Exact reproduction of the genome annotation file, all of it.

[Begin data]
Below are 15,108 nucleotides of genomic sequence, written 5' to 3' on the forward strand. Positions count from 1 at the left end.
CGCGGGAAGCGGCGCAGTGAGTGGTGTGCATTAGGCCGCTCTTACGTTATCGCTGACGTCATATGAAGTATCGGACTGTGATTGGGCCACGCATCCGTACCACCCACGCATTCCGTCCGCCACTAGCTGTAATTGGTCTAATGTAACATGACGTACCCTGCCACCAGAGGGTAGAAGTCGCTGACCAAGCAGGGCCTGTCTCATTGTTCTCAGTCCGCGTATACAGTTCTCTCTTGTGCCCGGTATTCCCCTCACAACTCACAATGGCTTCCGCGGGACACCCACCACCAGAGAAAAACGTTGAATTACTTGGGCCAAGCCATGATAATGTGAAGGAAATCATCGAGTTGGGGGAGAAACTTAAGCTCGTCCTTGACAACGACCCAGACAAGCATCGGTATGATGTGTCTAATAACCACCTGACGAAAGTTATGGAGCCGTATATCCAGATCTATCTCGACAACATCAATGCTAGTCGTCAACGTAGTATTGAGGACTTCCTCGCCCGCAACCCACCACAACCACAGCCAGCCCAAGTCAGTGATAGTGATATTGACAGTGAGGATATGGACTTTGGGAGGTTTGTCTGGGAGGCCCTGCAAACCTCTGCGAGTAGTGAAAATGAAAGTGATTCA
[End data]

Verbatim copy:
Below are 15,108 nucleotides of genomic sequence, written 5' to 3' on the forward strand. Positions count from 1 at the left end.
CGCGGGAAGCGGCGCAGTGAGTGGTGTGCATTAGGCCGCTCTTACGTTATCGCTGACGTCATATGAAGTATCGGACTGTGATTGGGCCACGCATCCGTACCACCCACGCATTCCGTCCGCCACTAGCTGTAATTGGTCTAATGTAACATGACGTACCCTGCCACCAGAGGGTAGAAGTCGCTGACCAAGCAGGGCCTGTCTCATTGTTCTCAGTCCGCGTATACAGTTCTCTCTTGTGCCCGGTATTCCCCTCACAACTCACAATGGCTTCCGCGGGACACCCACCACCAGAGAAAAACGTTGAATTACTTGGGCCAAGCCATGATAATGTGAAGGAAATCATCGAGTTGGGGGAGAAACTTAAGCTCGTCCTTGACAACGACCCAGACAAGCATCGGTATGATGTGTCTAATAACCACCTGACGAAAGTTATGGAGCCGTATATCCAGATCTATCTCGACAACATCAATGCTAGTCGTCAACGTAGTATTGAGGACTTCCTCGCCCGCAACCCACCACAACCACAGCCAGCCCAAGTCAGTGATAGTGATATTGACAGTGAGGATATGGACTTTGGGAGGTTTGTCTGGGAGGCCCTGCAAACCTCTGCGAGTAGTGAAAATGAAAGTGATTCA